A worker named Jeremy Golembiewski from California was laid off from his restaurant job during the pandemic and put himself out of work. During this stint, he was able to spend more time with his children and wife and realized he wanted a lifestyle change. He’s polishing his resume and looking for jobs in retail, insurance and data entry, according to NPR.

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Customer service

A related industry that woos these disenfranchised restaurant workers is customer service in areas such as health and other hospitality, as many restaurant workers already have the necessary skills, according to Restaurant Business website.

And in some areas, grocery stores have been able to glean former restaurant workers to keep them employed.

The job loss even prompted the Food Marketing Institute (FMI) to partner with a technology company, Eightfold.ai, to create a national job board that connects human resources and business leaders to employees who have lost their jobs due to COVID-19. They use AI algorithms to match job seekers with open positions.

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Respecialization and remote work

Other former restaurant and catering workers have taken the time to retrain for new careers. Lifelong bartender Ellen Booth, 57, was tired of dragging ice buckets and kegs of beer before the pandemic hit. She was tired and in pain and had wanted to change careers for some time, but felt limited by her lack of a college degree. When the pandemic hit, it gave her “the kick I needed,” she told ABC10. She has started a course to become a medical coder, a job that will be much easier on her body and that she can do remotely.

The option of remote work is another effect of the pandemic on workers in general. Remote work can provide more opportunities for work-life balance, reduce stress and travel costs, and allow workers to set their own schedules. Restaurant workers can turn to less physically demanding and better paying jobs, with remote options that allow them to spend more time with family or spend less money on childcare.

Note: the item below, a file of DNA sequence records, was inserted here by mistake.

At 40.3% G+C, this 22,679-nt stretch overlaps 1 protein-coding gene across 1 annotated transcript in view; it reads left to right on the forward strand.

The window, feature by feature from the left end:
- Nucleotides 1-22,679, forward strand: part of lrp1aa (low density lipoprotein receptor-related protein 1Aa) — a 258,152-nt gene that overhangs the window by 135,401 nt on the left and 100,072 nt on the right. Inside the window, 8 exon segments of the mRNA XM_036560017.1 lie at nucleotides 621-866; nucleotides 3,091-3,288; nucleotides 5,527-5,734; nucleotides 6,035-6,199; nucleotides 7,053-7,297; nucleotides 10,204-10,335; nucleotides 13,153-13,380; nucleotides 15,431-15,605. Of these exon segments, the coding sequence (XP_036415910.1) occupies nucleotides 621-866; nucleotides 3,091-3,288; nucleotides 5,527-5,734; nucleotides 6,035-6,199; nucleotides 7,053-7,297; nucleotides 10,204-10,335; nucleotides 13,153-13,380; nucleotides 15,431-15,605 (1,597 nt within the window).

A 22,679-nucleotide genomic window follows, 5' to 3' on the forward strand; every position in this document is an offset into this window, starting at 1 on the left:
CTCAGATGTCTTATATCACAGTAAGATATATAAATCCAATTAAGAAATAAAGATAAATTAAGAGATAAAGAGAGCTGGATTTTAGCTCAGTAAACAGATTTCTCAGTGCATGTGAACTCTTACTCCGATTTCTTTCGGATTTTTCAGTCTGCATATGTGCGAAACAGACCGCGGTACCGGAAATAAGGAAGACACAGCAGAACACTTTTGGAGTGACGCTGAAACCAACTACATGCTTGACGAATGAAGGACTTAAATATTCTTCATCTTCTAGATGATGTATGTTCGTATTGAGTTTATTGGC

” We have changed. The job has changed. The way we think about time and space has changed,” Tsedal Neeley, a professor at Harvard Business School and author of the book “Remote Work Revolution: Succeeding From Anywhere,” told NPR.

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Last update: July 1, 2021

About the Author

Jordan Rosenfeld is a freelance writer and author of nine books. She holds a BA from Sonoma State University and an MFA from Bennington College. His articles and essays on finance and other topics have appeared in a wide range of publications and clients including The Atlantic, The Billfold, Good Magazine, GoBanking Rates, Daily Worth, Quartz, Medical Economics, The New York Times , Ozy, Paypal, The Washington Post and for many commercial customers. As someone who had to learn a lot of her money lessons the hard way, she enjoys writing about personal finance to empower and educate people on how to make the most of what they have and how to live. a better quality of life.